How We Strengthen Each Other

May 17, 1995 By Ismar Schorsch | Commentary | Behukkotai

From the messianic vision of a society where divine sovereignty preserves economic equality for all, we descend to the mundane subject of funding the sanctuary. The book of Leviticus ends where it began, with the Tabernacle as a sacred institution that needs to be maintained annually. It is a subject that arouses my sympathy. I can readily testify that the holy lacks the capacity to sustain itself. It depends on the commitment and generosity of many in society who appreciate its unique value.

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Behukkotai

Behukkotai

Jan 1, 1980

3 If you follow My laws and faithfully observe My commandments, 4 I will grant your rains in their season, so that the earth shall yield its produce and the trees of the field their fruit.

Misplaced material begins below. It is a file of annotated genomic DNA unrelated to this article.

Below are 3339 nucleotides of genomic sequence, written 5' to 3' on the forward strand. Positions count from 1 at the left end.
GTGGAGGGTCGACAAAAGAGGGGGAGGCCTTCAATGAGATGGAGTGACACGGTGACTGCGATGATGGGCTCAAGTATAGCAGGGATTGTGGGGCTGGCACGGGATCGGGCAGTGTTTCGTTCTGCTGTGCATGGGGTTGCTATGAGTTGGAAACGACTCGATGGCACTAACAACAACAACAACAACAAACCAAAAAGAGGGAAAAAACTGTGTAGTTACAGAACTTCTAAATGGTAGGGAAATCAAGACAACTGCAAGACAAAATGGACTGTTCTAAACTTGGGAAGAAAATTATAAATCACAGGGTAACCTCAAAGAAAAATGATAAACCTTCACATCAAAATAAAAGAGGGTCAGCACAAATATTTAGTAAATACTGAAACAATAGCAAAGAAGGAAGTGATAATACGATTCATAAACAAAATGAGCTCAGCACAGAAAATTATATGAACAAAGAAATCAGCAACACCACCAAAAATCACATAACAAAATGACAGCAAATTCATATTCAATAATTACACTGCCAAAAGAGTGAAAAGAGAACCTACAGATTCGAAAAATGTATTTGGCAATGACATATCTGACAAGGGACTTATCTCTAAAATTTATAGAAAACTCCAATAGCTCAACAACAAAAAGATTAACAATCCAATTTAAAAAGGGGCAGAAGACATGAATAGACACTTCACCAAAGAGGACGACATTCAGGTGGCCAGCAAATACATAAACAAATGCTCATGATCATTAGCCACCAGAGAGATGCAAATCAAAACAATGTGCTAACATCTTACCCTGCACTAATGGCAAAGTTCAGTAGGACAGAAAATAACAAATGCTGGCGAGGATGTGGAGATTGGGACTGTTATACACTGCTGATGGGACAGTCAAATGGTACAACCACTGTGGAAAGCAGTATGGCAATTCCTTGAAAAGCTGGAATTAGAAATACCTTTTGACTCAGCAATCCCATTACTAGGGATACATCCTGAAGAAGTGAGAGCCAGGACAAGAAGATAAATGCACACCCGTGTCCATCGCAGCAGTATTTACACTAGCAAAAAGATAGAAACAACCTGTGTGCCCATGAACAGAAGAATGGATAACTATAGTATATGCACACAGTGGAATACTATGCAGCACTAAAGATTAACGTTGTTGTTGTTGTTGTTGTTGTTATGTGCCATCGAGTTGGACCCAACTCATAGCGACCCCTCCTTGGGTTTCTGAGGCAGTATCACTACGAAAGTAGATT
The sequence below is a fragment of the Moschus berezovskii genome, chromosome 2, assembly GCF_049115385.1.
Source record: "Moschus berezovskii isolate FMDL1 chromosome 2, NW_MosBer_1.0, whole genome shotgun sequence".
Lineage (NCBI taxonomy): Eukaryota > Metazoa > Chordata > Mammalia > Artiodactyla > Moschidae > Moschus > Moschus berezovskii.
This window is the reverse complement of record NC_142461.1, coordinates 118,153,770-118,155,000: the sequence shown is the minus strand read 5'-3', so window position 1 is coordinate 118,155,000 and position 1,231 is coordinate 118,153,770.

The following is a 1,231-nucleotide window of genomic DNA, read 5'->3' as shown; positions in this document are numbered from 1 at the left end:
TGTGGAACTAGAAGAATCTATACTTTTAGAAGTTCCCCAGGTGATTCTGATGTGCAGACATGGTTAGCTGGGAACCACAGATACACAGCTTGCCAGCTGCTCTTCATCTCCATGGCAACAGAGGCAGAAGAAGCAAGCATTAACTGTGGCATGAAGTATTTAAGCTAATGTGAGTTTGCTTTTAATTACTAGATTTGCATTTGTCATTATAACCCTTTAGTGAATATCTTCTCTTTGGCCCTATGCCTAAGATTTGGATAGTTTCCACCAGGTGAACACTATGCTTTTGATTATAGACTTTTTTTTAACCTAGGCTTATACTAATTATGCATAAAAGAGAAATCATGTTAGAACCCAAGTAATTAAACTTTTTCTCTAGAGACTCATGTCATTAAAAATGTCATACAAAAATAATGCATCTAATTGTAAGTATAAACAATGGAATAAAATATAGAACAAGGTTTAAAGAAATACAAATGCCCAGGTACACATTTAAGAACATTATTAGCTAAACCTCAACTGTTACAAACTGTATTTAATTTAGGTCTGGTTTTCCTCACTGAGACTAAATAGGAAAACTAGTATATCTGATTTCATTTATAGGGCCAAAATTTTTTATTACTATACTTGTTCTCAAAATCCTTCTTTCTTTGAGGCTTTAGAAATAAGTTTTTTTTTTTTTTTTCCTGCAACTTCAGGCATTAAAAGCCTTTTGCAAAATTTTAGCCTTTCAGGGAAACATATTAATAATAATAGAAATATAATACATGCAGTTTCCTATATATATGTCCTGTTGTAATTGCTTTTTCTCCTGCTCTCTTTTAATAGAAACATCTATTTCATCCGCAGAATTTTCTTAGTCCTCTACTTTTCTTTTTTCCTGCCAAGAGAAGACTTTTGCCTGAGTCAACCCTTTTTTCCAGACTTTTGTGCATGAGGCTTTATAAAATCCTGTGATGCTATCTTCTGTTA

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Behukkotai

Behukkotai

Jan 1, 1980

19 O Lord, my strength and my stronghold,
My refuge in a day of trouble,
To You nations shall come
From the ends of the earth and say:
Our fathers inherited utter delusions,
Things that are futile and worthless.

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Behar-Behukkotai

Behar-Behukkotai

Jan 1, 1980

1 The Lord spoke to Moses on Mount Sinai: 2 Speak to the Israelite people and say to them:

When you enter the land that I assign to you, the land shall observe a sabbath of the Lord.